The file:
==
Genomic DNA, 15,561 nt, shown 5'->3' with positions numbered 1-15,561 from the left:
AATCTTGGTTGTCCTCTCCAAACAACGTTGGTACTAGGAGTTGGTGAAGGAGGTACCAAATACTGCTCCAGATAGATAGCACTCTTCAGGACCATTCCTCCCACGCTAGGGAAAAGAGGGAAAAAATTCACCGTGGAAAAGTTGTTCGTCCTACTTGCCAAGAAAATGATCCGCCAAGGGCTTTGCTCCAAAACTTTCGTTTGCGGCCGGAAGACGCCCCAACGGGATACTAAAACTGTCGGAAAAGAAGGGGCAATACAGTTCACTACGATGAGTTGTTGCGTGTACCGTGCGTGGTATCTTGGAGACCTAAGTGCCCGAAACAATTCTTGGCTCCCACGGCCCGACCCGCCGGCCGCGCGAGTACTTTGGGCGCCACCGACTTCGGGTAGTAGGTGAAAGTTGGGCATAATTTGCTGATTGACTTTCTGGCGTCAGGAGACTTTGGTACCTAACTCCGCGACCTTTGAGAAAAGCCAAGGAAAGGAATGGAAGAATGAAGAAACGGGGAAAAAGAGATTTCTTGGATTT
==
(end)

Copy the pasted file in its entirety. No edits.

Genomic DNA, 15,561 nt, shown 5'->3' with positions numbered 1-15,561 from the left:
AATCTTGGTTGTCCTCTCCAAACAACGTTGGTACTAGGAGTTGGTGAAGGAGGTACCAAATACTGCTCCAGATAGATAGCACTCTTCAGGACCATTCCTCCCACGCTAGGGAAAAGAGGGAAAAAATTCACCGTGGAAAAGTTGTTCGTCCTACTTGCCAAGAAAATGATCCGCCAAGGGCTTTGCTCCAAAACTTTCGTTTGCGGCCGGAAGACGCCCCAACGGGATACTAAAACTGTCGGAAAAGAAGGGGCAATACAGTTCACTACGATGAGTTGTTGCGTGTACCGTGCGTGGTATCTTGGAGACCTAAGTGCCCGAAACAATTCTTGGCTCCCACGGCCCGACCCGCCGGCCGCGCGAGTACTTTGGGCGCCACCGACTTCGGGTAGTAGGTGAAAGTTGGGCATAATTTGCTGATTGACTTTCTGGCGTCAGGAGACTTTGGTACCTAACTCCGCGACCTTTGAGAAAAGCCAAGGAAAGGAATGGAAGAATGAAGAAACGGGGAAAAAGAGATTTCTTGGATTT